Mike Whitney
Trump’s Plan B for Syria: Occupation and Intimidation
Michael Hudson – Charles Goodhart
Could/Should Jubilee Debt Cancellations be Reintroduced Today?
Marshall Auerback – Franklin C. Spinney
Boss Tweet’s Generals Already Run the Show
Andrew Levine
Remember, Democrats are Awful Too
James Bovard
Why Ruby Ridge Still Matters
Wilfred Burchett
The Bug Offensive
Brian Cloughley
Now Trump Menaces Pakistan
Ron Jacobs
Whiteness and Working Folks
Jeffrey St. Clair
The Keeper of Crazy Beats: Charlie Haden and Music as a Force of Liberation
Robert Fantina
Palestine and Israeli Recognition
Jan Oberg
The New US Syria “Strategy”, a Recipe For Continued Disaster
ADRIAN KUZMINSKI
The Return of the Repressed
Mel Gurtov
Dubious Partnership: The US and Saudi Arabia
Robert Fisk
The Next Kurdish War Looms on the Horizon
Lawrence Davidson
Contextualizing Sexual Harassment
Jeff Berg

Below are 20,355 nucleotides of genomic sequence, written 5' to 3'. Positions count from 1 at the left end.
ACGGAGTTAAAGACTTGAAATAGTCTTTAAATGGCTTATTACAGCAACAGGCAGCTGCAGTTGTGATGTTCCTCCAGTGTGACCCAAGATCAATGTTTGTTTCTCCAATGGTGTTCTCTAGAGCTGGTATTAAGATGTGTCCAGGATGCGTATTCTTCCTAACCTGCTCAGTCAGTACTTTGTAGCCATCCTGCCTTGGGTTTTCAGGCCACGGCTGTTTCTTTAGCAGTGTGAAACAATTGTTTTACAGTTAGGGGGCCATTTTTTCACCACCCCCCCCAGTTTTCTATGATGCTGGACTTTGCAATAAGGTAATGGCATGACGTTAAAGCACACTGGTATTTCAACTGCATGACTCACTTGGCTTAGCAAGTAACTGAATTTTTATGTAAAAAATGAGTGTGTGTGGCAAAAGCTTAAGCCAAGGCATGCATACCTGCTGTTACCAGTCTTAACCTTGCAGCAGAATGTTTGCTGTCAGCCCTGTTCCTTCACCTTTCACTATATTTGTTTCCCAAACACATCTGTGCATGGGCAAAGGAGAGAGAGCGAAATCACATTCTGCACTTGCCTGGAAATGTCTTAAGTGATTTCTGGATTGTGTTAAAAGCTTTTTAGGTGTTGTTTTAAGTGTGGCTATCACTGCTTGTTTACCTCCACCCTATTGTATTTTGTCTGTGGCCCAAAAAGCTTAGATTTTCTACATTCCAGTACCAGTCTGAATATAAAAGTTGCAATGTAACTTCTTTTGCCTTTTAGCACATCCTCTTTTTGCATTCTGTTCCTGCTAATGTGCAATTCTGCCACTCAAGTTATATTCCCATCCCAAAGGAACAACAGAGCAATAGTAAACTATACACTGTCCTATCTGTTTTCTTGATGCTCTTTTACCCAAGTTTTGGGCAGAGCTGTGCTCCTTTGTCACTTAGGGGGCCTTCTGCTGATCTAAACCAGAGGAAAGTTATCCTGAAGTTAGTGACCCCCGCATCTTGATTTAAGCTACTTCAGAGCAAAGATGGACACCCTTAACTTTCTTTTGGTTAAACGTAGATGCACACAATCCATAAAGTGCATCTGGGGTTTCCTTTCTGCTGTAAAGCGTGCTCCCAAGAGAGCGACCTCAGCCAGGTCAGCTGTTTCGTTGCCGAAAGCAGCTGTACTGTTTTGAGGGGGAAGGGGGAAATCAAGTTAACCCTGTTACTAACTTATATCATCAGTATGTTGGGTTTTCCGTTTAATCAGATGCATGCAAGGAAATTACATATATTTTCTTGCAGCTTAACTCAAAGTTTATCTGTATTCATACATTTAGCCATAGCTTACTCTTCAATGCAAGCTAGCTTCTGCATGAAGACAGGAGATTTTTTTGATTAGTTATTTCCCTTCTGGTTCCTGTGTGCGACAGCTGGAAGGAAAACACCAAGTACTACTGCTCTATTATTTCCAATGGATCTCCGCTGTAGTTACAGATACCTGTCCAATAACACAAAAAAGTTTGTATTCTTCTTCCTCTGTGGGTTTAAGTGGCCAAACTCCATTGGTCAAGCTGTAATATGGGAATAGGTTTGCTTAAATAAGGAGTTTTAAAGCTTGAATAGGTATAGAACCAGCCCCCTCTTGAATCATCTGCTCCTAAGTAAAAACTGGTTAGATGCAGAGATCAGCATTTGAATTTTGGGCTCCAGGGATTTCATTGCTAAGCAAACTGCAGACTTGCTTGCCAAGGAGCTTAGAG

Approaching Day Zero
Karl Grossman
Disaster Island
Thomas S. Harrington
What Nerve! In Catalonia They are Once Again Trying to Swear in the Coalition that Won the Most Votes
Pepe Escobar
Rome: A Eulogy
Robert Hunziker
Will Aliens Save Humanity?
Jonah Raskin
“Can’t Put the Pot Genie Back in the Bottle”: An Interview with CAL NORML’s Dale Gieringer
Stepan Hobza
Beckett, Ionesco, and Trump
Joseph Natoli
The ‘Worlding’ of the Party-less
Julia Stein
The Myths of Housing Policy
George Ochenski
Zinke’s Purge at Interior
Christopher Brauchli
How Trump Killed the Asterisk
Rosemary Mason - Colin Todhunter
Corporate Monopolies Will Accelerate the Globalisation of Bad Food, Poor Health and Environmental Catastrophe
Michael J. Sainato
U.S Prisons Are Ending In-Person Visits, Cutting Down On Reading Books
Michael Barker
Blame Game: Carillion or Capitalism?
FacebookTwitterGoogle+RedditEmail